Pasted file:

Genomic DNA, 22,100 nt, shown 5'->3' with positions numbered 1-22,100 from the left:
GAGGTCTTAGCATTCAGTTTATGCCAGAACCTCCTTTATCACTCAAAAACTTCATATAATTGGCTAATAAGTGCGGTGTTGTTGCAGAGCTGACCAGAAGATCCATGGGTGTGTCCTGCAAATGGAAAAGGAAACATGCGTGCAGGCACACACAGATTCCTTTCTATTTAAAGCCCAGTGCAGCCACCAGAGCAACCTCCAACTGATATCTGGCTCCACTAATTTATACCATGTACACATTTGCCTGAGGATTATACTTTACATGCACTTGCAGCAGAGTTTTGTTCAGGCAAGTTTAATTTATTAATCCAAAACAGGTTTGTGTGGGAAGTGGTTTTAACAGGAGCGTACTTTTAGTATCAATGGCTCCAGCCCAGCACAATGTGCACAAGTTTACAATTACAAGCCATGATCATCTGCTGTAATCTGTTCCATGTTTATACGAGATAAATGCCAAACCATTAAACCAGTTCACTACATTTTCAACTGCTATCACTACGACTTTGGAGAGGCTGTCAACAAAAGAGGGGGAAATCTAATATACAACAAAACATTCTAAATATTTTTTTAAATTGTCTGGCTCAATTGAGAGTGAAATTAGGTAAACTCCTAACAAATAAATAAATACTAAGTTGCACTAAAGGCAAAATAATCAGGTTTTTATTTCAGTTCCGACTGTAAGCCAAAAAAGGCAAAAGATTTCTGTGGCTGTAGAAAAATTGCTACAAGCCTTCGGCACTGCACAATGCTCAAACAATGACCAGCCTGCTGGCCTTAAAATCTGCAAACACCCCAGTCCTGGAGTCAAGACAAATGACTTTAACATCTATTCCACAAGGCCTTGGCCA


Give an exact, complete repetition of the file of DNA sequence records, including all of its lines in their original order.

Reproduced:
Genomic DNA, 22,100 nt, shown 5'->3' with positions numbered 1-22,100 from the left:
GAGGTCTTAGCATTCAGTTTATGCCAGAACCTCCTTTATCACTCAAAAACTTCATATAATTGGCTAATAAGTGCGGTGTTGTTGCAGAGCTGACCAGAAGATCCATGGGTGTGTCCTGCAAATGGAAAAGGAAACATGCGTGCAGGCACACACAGATTCCTTTCTATTTAAAGCCCAGTGCAGCCACCAGAGCAACCTCCAACTGATATCTGGCTCCACTAATTTATACCATGTACACATTTGCCTGAGGATTATACTTTACATGCACTTGCAGCAGAGTTTTGTTCAGGCAAGTTTAATTTATTAATCCAAAACAGGTTTGTGTGGGAAGTGGTTTTAACAGGAGCGTACTTTTAGTATCAATGGCTCCAGCCCAGCACAATGTGCACAAGTTTACAATTACAAGCCATGATCATCTGCTGTAATCTGTTCCATGTTTATACGAGATAAATGCCAAACCATTAAACCAGTTCACTACATTTTCAACTGCTATCACTACGACTTTGGAGAGGCTGTCAACAAAAGAGGGGGAAATCTAATATACAACAAAACATTCTAAATATTTTTTTAAATTGTCTGGCTCAATTGAGAGTGAAATTAGGTAAACTCCTAACAAATAAATAAATACTAAGTTGCACTAAAGGCAAAATAATCAGGTTTTTATTTCAGTTCCGACTGTAAGCCAAAAAAGGCAAAAGATTTCTGTGGCTGTAGAAAAATTGCTACAAGCCTTCGGCACTGCACAATGCTCAAACAATGACCAGCCTGCTGGCCTTAAAATCTGCAAACACCCCAGTCCTGGAGTCAAGACAAATGACTTTAACATCTATTCCACAAGGCCTTGGCCA